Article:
Democrats Chant 'Shame Shame Shame!' When LGBT Amendment Fails to Block Religious Freedom Protections

Democrats erupted in unrestrained anger on the floor of the United States House of Representatives as Republicans defeated their amendment to the National Defense Authorization Act, a must-pass defense funding bill.  Numerous outlets are already slamming the GOP's move as "anti-gay" and bolstering the melodramatic outcry.

New York Representative Sean Patrick Maloney, an openly gay Democrat, proposed the amendment in response to an earlier Republican amendment already in the legislation. The Republican amendment is itself a response to President Obama's 2014 executive order forcing a bill which never made it to the House floor, the Employment Non-Discrimination Act.

c-span-screen-cap_5-20-16-1 Click image to watch C-Span's video of the vote.

Oklahoma Representative Steve Russell proposed the Republican amendment to provide exemptions to Obama's executive order. The amendment is far from ground-breaking. It merely states the the federal government shall grant exemptions to "any religious corporation, religious association, religious educational institution, or religious society that is a recipient of or offeror for a Federal Government contract, subcontract, grant, purchase order, or cooperative agreement."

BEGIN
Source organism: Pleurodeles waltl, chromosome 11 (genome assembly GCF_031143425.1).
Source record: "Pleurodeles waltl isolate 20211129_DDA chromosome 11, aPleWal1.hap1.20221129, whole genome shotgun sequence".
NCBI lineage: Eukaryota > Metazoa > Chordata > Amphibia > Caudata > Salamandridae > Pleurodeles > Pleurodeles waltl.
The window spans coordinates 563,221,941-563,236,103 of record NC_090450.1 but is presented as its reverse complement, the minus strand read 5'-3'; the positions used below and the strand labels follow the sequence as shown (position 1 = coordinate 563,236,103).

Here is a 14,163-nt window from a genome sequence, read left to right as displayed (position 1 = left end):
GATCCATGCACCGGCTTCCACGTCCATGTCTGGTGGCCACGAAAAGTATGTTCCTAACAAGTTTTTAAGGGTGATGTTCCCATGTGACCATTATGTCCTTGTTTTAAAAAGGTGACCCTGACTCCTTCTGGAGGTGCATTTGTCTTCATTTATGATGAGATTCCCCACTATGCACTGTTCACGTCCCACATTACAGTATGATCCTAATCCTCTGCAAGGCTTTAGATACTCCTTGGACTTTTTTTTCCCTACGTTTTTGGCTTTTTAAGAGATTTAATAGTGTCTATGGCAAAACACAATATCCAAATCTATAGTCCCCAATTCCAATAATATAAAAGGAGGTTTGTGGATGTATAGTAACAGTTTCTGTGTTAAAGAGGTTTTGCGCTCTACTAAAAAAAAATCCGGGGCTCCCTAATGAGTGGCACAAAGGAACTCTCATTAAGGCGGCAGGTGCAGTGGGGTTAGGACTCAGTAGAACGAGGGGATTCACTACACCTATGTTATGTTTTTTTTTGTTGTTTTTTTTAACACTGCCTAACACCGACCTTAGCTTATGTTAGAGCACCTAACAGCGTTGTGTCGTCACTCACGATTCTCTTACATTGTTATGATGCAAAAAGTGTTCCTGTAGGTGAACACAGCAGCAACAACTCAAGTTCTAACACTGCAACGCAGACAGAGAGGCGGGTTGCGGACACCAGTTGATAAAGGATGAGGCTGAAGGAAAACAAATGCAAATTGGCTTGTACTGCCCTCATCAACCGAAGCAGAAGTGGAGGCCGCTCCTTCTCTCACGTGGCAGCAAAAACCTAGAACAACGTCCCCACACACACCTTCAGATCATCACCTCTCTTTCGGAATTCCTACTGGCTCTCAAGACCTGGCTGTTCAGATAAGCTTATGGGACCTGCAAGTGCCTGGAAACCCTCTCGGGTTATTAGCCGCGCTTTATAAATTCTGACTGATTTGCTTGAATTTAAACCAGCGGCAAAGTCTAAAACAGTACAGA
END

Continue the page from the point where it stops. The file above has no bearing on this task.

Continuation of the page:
It then references already settled law, the Civil Rights Act of 1964 and the Americans with Disabilities Act of 1990, as the basis for such protections. This amendment is restating the rights of faith-based organizations to the "free exercise of religion," even if they receive federal funds or have contracts with the federal government.

Some Democrats, such as California Representative Mark Takano, voted against the funding bill merely because it included this exemption for religious organizations. He announced a "twitter rant" (his own words) about this "anti-LGBT language."


Democrats have chosen to force these two issues to loggerheads -- religious organizations cannot make their own hiring and firing decisions based on their own principles, if those decisions might skew against a group of people whom Democrats wish to make a protected class.

When Republicans disagree, and choose to take a stand for religious freedom as based in the First Amendment, Democrats will cause a scene.

Next Page: Why the voting got so heated, and who the real "bigots" are.